Free trade vs national security: insights from Adam Smith
Although our current threats to national defence differ, these Smithian insights are of still relevant, as world politics is more turbulent than it has been for the past decades. This means that in some areas, some limits to our openness to international commerce may be justified, even though free trade is one of the greatest classical liberal ideals. Of course, there has never been completely free international trade; there has always been government interference, from Ancient Greece onwards. The World Trade Organization is also a second-best arrangement, even if it was fully functional, which has sadly not been the case for many years now. Still, the benefits of even limited free trade are spectacular. As has been described by Johan Norberg, Jagdish Bhagwati, Martin Wolf, and many others, the increase in trade and globalisation of the past decades tremendously increased the global ‘economic pie’, lifted millions of people out of poverty and misery, and gave many others a chance of a richer, better and healthier life. Therefore, arguments to restrict trade in certain areas should not be made casually.
Yet it is time to return to Smith, because there is more to trade policy than just increasing prosperity. Post-Cold War (classical liberal) optimism about ever increasing globalisation and world trade was a little over-enthusiastic. Many people expected all nations on earth to eagerly embrace the open world economy, to participate in the modern global political economy and participate in the relevant international institutions. That would have indeed benefitted everybody on our planet, however it has only partly materialised. Especially the leaders of Russia and China have made clear they do not share these goals, the underlying moral individualist framework, nor are they willing to play by the international rules undergirding the international world economy, even though they voluntarily signed up to them. Both countries are threats to the security of the West, and both are able to abuse the current trading system to their advantage.
In this situation it must be acknowledged that globalisation and the outsourcing of production also lead to vulnerability to the malign actions of such countries. Especially when they have the power to stop or hinder trade in strategically important goods, minerals and other resources, while the increased digitalisation of our world also leads to cyber-security concerns.
In this context is relevant to acknowledge another Smithian insight: trade does not foster peace. Smith did not think that an increase in free trade would take away all sources of international conflict, he was only too aware of the enduring human propensity to quarrel and fight, at all levels, including international politics. True, he once wrote that ‘commerce ought naturally to be among nations and individuals a bond of union and friendship’, but Smith noted in the same sentence that instead commerce had become a fertile source of discord and animosity. He also warned that richer nations can and will also afford increased military procurement and did not think that trade promoted a natural harmony of interests.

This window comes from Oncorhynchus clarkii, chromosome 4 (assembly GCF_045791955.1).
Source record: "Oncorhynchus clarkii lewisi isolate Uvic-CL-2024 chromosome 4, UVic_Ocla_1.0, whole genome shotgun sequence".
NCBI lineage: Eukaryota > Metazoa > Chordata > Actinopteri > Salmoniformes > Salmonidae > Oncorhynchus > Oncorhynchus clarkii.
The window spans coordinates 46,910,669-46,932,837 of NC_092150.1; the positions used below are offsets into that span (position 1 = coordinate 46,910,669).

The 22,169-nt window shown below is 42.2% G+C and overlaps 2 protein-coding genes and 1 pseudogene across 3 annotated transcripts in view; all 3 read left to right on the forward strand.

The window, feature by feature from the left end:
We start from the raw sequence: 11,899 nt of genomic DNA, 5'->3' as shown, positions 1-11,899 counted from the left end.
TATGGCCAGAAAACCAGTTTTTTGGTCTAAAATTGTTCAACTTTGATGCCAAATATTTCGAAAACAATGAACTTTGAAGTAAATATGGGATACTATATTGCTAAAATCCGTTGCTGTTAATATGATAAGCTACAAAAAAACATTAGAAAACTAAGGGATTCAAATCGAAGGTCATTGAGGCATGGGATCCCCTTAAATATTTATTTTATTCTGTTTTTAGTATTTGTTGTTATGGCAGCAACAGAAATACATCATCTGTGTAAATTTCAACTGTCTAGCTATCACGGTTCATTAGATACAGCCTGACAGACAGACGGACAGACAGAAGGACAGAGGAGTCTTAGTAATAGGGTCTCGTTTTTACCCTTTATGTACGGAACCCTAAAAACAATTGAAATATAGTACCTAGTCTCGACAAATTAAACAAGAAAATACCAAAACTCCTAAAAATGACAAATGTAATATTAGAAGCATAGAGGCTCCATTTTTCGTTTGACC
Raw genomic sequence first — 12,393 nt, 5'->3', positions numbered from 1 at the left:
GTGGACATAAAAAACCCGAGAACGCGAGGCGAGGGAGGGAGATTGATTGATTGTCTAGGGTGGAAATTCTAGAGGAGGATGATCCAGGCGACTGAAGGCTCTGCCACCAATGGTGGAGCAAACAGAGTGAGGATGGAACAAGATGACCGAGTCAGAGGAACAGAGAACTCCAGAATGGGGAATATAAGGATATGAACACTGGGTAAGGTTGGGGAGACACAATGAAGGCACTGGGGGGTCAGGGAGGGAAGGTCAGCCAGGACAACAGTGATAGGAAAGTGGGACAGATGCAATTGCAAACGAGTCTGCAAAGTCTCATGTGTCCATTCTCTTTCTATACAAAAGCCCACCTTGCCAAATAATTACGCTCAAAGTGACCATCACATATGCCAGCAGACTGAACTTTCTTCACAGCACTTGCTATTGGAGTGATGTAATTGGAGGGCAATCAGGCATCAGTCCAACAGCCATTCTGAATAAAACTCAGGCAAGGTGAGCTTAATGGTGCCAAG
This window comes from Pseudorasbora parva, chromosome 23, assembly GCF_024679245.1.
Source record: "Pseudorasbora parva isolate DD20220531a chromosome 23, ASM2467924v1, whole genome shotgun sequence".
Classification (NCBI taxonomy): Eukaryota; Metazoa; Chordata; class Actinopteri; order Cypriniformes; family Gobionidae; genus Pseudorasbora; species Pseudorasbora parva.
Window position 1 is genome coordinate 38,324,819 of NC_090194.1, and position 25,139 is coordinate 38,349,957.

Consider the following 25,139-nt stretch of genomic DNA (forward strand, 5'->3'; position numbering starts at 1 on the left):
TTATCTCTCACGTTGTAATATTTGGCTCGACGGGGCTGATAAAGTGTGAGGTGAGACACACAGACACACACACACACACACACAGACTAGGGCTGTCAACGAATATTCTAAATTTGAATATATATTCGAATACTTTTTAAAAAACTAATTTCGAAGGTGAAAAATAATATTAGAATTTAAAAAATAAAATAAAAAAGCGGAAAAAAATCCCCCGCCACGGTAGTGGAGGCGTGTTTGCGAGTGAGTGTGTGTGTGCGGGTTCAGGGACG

A simplistic call to increase free trade to make the world a more peaceful place is not the proper classical liberal answer to current affairs. Some limitation of trade is in order, but this needs to be as small as possible in order to continue to reap the benefits of global trade. The threat of protectionism is always around, especially in the current anti-capitalistic climate in many Western countries. So this is going to be difficult. Foremost it is essential to carefully map which goods and services are really essential to national defence (with a margin to err on the cautious side in case of so-called dual use goods and services, which can be used for both military and civilian purposes). In addition there needs to be an honest assessment of supply chain vulnerabilities. If goods and services are available, or natural resources mineable, at multiple locations and countries, there surely is no need to restrict trade. Needless to say there are many forms of temporary or permanent restriction, from regulation, through specific retaliatory measures to an outright trade embargo. Important to note is that this plea is not unusual, safeguards and exceptions have always been part of international trade agreements, also in the domain of national security.
For a few years now, the European Union has debated ‘strategic autonomy’, loosely defined as ‘the wish to keep (a common) technological and industrial base for EU defence’. It nicely shows the strengths and dangers of the discussion. There are four initiatives under way which seek to redress the economic influence of authoritarian China in particular:
- Screening of foreign direct investment
- Stricter rules for government procurement
- Stricter action against foreign subsidies
- Ensure access to raw materials
In addition, the EU is developing policies to take action against undue coercion from one state to another (China bullying Lithuania was a recent case), and is drafting emergency rules for the protection of the internal market. Most of these ideas, although in good EU fashion still rather vague, are good steps, which could also be considered by other Western countries, if needed. Yet the third bullet also shows the dangers from a classical liberal perspective. Fighting foreign subsidies easily opens the door for misplaced ‘level playing field’ and other protectionist arguments.
Nevertheless, it needs to be done. One must not be naïve; some countries have different objectives than to foster global trade. To leave that unanswered could seriously threaten our freedom. Therefore, fully in line with Smith, it is better to accept a little less wealth and less open trade. Our defence remains of much more importance than our opulence. Also in 2024.